Who in the company is typically tasked with this responsibility? Who are you working with in these corporations? Where does this sit?Mark Paterson:
In some organizations at a CEO level, or it comes out of a Chief Sustainability Officer, depending upon the size of the organization that you're working with. Interestingly, it's directors of companies, of publicly-listed companies, for example, that are talking with their CEOs about this. In some jurisdictions like in Australia, for example, there's a legal precedent now that says that if a public company ignores managing climate risks to the organization, risks around extreme weather events, droughts, for example, floods that affect the ability of the business to operate, then the directors of those companies are duty-bound under law to manage those risks around climate. The change in climate is one of those environmental risks in sustainability, which is often framed as environmental, societal, economic and sometimes governance. Corporate governance fits in there as well, depending upon which framework or lens you use to define sustainable business.Abbie Fink:
It sounds like this could be a very costly endeavor to begin these programs, which might make it impossible for some businesses to make that kind of investment. Does it have to be expensive?Mark Paterson:
It doesn't have to be expensive. I mean, at the end of the day, your stakeholders, whether they are the people that are working in your business, people on your board, the people who supply you with products and services, your investors, at the end of the day, they define what is sustainable for you, what they want you to achieve around human rights, around management of water and waste. They decide which are the issues to work with. They don't expect you to solve and manage everything straightaway at the beginning. It's a journey. It's as much a journey of understanding what the sustainability impacts and risks are for those stakeholders, as it is for the company. So you don't just go out and spend a million dollars over the first five years. Depending upon the size of the company and the nature of the risks and impacts on the business, whether that's slavery in the supply chain, the risks of modern slavery, people being not paid well, losing their freedoms or whatever, that might be something that's important to investors so you can start off small. We started off small as a company. We've been working in sustainability communications for over 20 years, but we only really bit the bullet in 2014, became hardcore corporate sustainability after taking a journey. We didn't spend much in the early years, but it took us five to 10 years to work out which issues, topics around society, around the economy, around environment were important to our stakeholders. They're the ones that we're focusing on managing now.Abbie Fink:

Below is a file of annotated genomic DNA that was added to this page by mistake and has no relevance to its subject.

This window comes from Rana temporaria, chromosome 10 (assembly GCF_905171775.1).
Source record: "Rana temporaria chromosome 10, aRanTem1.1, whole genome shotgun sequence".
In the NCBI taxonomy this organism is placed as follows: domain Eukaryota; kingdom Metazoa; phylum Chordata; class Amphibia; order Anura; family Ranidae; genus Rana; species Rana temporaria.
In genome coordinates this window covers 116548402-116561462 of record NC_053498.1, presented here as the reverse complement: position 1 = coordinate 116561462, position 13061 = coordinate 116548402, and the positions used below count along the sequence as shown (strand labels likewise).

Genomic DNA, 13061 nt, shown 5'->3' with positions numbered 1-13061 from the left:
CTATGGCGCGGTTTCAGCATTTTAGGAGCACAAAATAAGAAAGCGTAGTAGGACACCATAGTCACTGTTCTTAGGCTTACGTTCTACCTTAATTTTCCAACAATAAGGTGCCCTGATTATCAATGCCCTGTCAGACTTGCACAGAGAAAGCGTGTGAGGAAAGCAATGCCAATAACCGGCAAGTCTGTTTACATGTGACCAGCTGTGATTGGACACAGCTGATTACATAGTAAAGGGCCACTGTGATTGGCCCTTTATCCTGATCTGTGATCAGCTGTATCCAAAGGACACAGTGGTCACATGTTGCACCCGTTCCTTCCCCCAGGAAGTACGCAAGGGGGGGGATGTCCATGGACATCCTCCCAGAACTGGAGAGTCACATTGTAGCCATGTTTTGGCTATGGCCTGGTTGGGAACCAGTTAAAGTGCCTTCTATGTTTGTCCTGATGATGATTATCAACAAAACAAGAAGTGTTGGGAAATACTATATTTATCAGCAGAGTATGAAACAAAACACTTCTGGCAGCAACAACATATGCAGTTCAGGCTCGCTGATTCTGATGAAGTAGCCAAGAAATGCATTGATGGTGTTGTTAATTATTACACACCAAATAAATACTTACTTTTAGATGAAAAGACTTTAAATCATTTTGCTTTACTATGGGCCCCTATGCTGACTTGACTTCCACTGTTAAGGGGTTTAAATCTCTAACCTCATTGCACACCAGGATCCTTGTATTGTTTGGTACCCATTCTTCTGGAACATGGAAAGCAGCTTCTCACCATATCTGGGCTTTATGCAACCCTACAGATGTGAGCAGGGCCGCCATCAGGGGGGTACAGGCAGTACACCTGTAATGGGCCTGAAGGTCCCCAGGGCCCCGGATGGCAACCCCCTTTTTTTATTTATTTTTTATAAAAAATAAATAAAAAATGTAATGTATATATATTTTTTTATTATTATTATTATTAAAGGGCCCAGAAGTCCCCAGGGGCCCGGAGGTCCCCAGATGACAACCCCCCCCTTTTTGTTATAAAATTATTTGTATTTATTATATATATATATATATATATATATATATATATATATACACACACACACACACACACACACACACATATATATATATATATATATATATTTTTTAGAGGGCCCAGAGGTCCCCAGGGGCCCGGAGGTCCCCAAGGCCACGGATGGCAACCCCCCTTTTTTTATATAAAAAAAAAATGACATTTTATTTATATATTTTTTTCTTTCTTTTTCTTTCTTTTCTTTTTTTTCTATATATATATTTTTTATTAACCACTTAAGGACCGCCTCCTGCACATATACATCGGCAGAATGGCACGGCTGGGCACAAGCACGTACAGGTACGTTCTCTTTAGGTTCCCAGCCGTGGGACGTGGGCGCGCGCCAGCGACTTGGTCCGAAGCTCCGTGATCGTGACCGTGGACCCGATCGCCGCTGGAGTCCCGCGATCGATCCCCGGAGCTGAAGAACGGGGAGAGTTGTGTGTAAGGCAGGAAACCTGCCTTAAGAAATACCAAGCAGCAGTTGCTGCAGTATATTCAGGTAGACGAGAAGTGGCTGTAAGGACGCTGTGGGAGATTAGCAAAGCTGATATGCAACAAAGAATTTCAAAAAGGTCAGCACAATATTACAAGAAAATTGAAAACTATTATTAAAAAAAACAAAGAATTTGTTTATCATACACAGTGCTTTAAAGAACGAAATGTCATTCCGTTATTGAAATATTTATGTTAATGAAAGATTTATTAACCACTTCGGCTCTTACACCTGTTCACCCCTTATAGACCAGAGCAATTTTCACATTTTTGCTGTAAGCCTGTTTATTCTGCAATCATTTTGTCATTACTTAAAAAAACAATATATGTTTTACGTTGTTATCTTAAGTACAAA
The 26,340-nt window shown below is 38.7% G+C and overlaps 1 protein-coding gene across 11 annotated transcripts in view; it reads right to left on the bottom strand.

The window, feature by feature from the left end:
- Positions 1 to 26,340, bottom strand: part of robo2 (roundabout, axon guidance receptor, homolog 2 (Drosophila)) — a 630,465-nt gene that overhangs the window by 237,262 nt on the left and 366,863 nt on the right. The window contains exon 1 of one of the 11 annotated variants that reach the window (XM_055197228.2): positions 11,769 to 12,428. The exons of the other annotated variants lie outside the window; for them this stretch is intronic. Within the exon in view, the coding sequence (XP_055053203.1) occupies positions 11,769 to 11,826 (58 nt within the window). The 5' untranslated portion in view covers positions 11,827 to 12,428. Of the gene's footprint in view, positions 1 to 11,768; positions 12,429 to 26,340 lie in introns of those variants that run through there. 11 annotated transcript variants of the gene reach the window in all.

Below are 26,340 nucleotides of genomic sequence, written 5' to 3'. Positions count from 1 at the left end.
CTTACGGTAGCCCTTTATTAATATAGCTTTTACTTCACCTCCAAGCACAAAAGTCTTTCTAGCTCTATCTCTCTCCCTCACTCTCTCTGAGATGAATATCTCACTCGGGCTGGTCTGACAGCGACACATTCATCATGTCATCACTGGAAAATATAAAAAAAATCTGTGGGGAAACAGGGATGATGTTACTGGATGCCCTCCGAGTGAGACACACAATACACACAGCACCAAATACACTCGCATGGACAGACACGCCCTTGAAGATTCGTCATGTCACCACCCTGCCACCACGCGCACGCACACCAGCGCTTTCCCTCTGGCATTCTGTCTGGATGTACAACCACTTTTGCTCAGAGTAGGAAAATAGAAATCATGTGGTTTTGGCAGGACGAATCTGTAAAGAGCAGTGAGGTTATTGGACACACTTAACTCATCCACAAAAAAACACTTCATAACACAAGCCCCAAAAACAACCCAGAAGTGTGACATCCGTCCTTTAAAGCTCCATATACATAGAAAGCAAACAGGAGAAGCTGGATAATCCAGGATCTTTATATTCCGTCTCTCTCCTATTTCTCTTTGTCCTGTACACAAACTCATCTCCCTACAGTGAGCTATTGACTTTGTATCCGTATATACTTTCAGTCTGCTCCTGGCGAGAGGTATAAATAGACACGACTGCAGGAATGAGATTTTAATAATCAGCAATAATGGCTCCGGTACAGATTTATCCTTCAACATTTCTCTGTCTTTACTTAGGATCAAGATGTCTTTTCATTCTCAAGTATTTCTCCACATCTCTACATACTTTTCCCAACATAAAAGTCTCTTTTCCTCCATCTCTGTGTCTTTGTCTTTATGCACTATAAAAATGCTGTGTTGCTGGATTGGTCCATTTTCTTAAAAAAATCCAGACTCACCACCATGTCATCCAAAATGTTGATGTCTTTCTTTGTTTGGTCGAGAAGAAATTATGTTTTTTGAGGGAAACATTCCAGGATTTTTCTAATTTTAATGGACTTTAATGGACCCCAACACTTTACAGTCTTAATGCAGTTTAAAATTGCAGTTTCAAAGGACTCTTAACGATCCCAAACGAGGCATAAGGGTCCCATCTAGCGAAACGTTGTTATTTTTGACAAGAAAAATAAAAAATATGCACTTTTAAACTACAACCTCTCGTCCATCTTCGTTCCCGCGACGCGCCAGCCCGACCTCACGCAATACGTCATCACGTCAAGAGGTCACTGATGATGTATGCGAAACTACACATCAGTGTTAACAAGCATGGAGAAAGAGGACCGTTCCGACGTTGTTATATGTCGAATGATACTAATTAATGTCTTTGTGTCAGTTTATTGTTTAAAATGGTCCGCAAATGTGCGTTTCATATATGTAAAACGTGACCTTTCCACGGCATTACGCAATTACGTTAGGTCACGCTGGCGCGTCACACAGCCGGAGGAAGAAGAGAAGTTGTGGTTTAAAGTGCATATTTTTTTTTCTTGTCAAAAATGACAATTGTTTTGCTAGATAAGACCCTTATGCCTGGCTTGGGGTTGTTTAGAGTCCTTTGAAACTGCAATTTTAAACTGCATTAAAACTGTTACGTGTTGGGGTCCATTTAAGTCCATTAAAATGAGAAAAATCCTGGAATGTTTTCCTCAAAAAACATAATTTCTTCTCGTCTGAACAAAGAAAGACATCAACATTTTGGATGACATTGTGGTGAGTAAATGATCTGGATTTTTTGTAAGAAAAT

Then the word sustainability in this context is really about impact, on our community's impact on the world and whatever part we can play. It could be a very small part of it, but as long as we're making that effort, we're building that process of sustainability.Mark Paterson:
Yeah, great way to describe it, Abbie. Absolutely. So you think globally, sustainably, big, you act local, at your scale, over which you have influence. You can influence what your suppliers do with their people, whether they keep a record of their greenhouse gas emissions, like do they offset carbon emissions from their travel, for example? So you can have influence within your supply chain, within your stakeholder networks at a local level. That's where real action happens. So yeah, you start small on the things that matter and impact is a great word that you used. There's a lot of talk about ESG. Everyone's talking ESG, Environmental, Social and Governance. ESG is investor talk for sustainability, but investors and ESG is about managing the risks. They're looking at protecting shareholder investor value by managing risks associated with human rights, health and safety, diversity, inclusivity, equity, they're the social risks sort of, for example, and the environmental ones around water, around waste, around greenhouse. So they're looking at managing risks so that they don't affect shareholder investor value. Risk sustainability is about impact and trying to operate your businesses in a way, your policies, your practices, your products in a way that creates a positive impact that increases and creates value for people and the environment. You hear people talk now in sustainability about being net-positive, not just carbon-neutral. They actually want to regenerate like Walmart. "We are a regenerative company." So they're thinking now about the positive, net-positive impacts of their sustainable development, of the way they run their business.Adrian McIntyre: